We are all activists by nature,” says Mark Abby VanDerzee, Education Director of Company One Theatre, referring to himself and the three other founders of the company, which is in residence at the Boston Center for the Arts. All four went to Clark University in Worcester and formed the company when they graduated in 1998 with the goal of creating performances that sit at the intersection of art and social change, always with an emphasis on diversity. “For us, diversity is not only of race, but of class, gender and form,” explains Shawn LaCount, Company One’s Artistic Director. Summer L. Williams, Associate Artistic Director, adds, “We promote conversations where previously unheard voices are heard.”
Williams says that another goal of the company is to “encourage the next generation to be civically minded.” To that end, company members teach the performing arts in eight Boston public schools. Since 2012, the Boston Foundation has made grants totaling $265,000 to the company. “The Boston Foundation’s funding was a game changer for us,” says Sarah Shampnois, another founder of the organization and Managing Director. “It helped us get to the next level of professionalism.”
Clearly, Company One is vital not only to Boston, but to the entire country. The American Theatre Wing (the Tony Awards), has called it, “One of the most inspiring and innovative theatre companies on our national landscape.”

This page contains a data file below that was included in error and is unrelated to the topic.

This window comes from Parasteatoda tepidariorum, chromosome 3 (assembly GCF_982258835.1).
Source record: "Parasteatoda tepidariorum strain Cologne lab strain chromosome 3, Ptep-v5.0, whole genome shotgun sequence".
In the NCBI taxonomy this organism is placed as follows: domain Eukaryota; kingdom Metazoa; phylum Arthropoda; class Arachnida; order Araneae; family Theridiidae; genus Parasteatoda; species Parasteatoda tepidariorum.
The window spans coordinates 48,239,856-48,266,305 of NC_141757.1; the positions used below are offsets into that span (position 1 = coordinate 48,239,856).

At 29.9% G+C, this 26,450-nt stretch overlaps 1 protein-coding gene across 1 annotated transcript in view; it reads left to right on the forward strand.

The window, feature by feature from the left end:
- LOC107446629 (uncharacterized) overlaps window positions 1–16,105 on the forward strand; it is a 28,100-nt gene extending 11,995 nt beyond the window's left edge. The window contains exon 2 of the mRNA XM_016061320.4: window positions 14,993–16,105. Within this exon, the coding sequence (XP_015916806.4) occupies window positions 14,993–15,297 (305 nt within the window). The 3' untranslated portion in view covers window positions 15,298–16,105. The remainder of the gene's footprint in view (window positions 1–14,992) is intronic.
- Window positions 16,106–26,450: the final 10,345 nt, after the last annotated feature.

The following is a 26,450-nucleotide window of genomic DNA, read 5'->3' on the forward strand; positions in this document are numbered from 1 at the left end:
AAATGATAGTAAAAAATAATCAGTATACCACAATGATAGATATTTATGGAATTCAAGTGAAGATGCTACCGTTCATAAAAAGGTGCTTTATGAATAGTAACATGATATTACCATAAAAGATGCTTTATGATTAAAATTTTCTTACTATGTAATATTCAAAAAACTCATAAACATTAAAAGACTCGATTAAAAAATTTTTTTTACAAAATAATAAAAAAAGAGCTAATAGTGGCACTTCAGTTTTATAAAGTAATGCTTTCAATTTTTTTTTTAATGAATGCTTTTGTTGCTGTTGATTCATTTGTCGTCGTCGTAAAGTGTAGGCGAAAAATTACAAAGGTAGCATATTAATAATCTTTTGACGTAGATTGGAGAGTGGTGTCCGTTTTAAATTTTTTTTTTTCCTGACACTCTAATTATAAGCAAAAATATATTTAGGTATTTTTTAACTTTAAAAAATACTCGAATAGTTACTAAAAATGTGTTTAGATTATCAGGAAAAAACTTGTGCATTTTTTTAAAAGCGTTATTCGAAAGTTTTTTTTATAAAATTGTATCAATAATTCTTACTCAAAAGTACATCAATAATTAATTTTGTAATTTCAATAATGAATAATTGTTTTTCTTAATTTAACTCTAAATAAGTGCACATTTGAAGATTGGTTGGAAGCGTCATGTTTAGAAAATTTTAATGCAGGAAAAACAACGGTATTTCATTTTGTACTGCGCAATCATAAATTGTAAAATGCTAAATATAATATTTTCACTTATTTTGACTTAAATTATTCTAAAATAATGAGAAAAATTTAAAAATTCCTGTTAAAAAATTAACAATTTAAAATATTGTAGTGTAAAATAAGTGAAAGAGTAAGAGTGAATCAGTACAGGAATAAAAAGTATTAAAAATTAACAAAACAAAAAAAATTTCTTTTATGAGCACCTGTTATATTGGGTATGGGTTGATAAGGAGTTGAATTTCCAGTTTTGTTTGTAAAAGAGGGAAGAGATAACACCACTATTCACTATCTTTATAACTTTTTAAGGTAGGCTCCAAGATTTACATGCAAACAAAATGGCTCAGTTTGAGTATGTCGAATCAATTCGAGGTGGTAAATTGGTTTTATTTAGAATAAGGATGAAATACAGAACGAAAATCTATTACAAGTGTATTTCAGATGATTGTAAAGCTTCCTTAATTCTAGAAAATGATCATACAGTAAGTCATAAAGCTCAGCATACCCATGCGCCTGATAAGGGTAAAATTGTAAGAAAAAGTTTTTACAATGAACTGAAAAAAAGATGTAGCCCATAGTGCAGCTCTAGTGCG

The Boston Foundation’s support of Company One reflects the belief that a vibrant arts ecosystem requires a thriving and diverse community of artists and cultural institutions. To that end, in January, the Foundation released a major report on funding for the arts, comparing Boston with 10 other American cities. Boston was shown to have an extremely robust arts scene, but has less municipal support than the other cities. Now, as Boston moves forward with its “Boston Creates” cultural agenda, a major goal of the Foundation is to cultivate a community where all cultural traditions and expressions are respected, promoted and equitably resourced— and where opportunities to engage with the arts are accessible to everyone as a vital element of our city’s culture of innovation.